Despite the financial interests of the legal profession (Big Law), the pharmaceutical industry + psychiatry + the idea of the ability to prevent crime may be able to gain the upper hand. There is simply much more money involved for them and they can paint a picture of a better world.

It will come down to the ability to defend free will. And if that defense is impossible (for an individual) they will likely simply put their trust in a science-field. It is a non-risk choice versus taking responsibility for defending free will. It may explain why psychiatry has been winning so easily, while from the outlook, Free Will Skepticism may appear questionable.

Denouncing a ‘belief’ in Free Will

Will people who work in the criminal justice system be able to hold on to a belief in free will? They have a much tougher time. They may not have a philosophical background and may merely be confronted with the reality of crime within the scope of their profession.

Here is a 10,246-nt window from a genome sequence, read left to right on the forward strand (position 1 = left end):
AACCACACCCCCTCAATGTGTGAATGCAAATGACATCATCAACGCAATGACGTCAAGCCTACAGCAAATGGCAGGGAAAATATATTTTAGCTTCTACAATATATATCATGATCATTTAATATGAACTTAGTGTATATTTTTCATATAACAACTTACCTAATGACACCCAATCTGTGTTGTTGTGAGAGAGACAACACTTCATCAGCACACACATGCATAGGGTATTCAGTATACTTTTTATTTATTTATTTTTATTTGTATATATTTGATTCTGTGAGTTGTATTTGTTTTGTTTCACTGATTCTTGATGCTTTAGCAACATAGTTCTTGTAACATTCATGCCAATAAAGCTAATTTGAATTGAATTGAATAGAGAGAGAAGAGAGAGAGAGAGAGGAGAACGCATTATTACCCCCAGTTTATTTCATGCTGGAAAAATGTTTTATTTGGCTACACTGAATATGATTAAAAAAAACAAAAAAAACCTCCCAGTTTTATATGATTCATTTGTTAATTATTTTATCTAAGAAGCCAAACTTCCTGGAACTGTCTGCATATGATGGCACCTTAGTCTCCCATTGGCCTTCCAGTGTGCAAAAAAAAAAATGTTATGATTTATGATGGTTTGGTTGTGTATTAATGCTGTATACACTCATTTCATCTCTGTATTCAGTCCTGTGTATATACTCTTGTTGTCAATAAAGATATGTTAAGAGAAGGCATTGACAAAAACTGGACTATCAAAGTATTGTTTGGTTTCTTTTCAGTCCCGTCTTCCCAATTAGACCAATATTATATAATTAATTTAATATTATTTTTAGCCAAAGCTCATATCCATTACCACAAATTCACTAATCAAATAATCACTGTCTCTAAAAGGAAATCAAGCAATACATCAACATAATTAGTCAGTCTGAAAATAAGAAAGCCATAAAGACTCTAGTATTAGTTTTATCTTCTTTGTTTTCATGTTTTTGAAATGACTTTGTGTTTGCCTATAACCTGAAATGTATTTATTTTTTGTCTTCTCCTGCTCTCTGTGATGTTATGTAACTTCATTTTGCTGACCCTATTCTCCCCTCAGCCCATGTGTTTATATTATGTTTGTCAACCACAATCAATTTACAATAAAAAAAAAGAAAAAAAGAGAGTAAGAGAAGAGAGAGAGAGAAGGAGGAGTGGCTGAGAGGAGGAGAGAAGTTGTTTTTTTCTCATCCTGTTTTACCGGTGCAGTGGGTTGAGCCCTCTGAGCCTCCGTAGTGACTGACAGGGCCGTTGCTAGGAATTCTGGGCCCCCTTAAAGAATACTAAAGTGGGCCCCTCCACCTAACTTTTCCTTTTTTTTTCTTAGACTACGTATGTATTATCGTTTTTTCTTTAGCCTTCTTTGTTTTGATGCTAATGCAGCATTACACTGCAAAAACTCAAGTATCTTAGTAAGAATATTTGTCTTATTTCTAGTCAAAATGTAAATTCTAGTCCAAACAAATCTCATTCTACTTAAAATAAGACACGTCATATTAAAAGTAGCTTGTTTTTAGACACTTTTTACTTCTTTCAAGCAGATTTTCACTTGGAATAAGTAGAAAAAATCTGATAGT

When a judge is confronted with horrific crimes on a daily basis, at some point in time it may be logical that the judge wishes for a mere chance to be able to prevent the crimes. The abolishing of a belief in free will may then seem worth the chance. A multi-trillion USD science + industry is eager to take over responsibility and control.

It seems that a mere plausible philosophical consideration may have a hard time to defend free will at the moment that a hint of a chance of prevention presents itself as a choice.

No one can blame someone who chooses to abolish a belief in free will in favor of a replacement of the retributive justice system with preventative psychiatric measures. On the contrary, holding on to a belief in free will on the basis of philosophical consideration bears a heavy responsibility.